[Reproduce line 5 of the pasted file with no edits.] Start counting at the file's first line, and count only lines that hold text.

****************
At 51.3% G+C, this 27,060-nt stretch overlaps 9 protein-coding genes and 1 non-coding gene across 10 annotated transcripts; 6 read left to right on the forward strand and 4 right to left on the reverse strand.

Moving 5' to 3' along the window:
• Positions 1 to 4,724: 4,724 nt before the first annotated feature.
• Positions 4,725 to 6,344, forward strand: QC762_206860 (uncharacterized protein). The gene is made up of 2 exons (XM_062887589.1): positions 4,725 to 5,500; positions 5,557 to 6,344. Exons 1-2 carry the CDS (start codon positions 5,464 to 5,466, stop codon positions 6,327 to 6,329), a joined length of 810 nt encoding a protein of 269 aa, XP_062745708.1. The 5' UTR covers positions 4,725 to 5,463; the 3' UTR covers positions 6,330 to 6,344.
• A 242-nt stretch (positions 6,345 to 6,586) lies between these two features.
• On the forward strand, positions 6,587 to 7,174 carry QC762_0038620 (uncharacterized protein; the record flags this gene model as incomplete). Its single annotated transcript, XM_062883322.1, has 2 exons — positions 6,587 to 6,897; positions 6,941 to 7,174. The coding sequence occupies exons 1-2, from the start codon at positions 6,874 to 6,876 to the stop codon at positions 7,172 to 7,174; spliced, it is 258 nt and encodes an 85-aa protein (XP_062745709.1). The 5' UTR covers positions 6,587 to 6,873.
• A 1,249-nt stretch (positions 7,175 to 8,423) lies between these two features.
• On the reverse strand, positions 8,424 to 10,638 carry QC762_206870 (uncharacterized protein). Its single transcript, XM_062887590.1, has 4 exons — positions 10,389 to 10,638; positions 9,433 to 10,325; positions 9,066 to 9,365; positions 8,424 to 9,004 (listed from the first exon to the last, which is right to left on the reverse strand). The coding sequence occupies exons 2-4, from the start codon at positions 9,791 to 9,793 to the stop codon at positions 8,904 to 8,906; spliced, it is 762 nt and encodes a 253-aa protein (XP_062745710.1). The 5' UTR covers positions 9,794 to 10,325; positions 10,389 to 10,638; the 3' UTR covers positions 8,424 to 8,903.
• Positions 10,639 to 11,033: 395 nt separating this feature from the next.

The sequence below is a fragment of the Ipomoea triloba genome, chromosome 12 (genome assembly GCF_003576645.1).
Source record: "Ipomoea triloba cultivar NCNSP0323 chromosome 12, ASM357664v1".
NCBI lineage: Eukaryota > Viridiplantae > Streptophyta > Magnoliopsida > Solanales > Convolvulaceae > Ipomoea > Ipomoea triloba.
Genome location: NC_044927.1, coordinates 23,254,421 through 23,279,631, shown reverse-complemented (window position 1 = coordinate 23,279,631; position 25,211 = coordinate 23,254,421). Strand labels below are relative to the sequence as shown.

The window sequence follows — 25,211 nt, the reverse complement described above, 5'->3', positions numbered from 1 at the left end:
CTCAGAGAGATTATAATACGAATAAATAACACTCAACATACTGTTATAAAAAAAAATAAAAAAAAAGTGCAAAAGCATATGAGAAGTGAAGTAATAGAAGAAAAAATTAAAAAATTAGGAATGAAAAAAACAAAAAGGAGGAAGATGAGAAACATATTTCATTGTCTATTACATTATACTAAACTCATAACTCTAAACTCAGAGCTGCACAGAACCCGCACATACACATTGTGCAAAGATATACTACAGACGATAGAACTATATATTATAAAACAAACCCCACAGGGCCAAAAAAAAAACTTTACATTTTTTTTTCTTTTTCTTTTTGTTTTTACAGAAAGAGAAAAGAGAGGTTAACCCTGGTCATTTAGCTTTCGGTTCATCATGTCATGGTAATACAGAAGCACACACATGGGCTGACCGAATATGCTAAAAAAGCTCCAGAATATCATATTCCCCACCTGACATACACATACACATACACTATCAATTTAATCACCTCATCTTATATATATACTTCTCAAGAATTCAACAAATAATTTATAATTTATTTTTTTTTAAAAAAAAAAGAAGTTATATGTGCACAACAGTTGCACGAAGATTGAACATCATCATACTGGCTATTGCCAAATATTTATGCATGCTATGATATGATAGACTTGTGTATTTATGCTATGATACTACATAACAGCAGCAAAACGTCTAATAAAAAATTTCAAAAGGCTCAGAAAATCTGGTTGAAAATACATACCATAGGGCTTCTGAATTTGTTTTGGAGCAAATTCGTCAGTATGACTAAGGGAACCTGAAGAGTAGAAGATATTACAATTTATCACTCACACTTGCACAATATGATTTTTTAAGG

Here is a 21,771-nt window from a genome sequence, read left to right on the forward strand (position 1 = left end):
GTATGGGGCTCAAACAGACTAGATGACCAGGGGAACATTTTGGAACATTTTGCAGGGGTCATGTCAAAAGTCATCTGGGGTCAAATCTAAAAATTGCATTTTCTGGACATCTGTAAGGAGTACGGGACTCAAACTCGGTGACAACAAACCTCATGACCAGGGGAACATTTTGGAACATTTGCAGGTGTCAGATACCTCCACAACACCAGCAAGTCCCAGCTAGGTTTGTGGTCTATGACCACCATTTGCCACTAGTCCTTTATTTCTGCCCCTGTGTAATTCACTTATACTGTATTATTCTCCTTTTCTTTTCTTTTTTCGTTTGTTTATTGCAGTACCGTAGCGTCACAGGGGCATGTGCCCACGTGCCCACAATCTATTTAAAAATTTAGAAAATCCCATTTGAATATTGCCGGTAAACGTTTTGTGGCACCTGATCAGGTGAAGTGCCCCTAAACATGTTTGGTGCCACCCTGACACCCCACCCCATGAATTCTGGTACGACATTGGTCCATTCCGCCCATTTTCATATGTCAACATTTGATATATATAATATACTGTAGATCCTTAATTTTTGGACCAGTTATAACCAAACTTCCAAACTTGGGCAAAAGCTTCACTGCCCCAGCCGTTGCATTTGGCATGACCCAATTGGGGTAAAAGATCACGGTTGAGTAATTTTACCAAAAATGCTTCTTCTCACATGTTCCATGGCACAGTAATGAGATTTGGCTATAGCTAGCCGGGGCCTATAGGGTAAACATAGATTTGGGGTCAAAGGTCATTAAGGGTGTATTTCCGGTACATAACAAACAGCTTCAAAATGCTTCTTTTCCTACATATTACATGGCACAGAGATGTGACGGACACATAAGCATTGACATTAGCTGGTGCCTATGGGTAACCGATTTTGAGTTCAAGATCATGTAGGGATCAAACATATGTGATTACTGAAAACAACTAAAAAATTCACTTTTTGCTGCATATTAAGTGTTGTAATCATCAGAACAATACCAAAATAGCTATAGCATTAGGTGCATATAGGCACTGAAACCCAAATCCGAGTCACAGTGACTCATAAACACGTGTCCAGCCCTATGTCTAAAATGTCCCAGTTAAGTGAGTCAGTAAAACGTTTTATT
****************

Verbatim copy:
• A 242-nt stretch (positions 6,345 to 6,586) lies between these two features.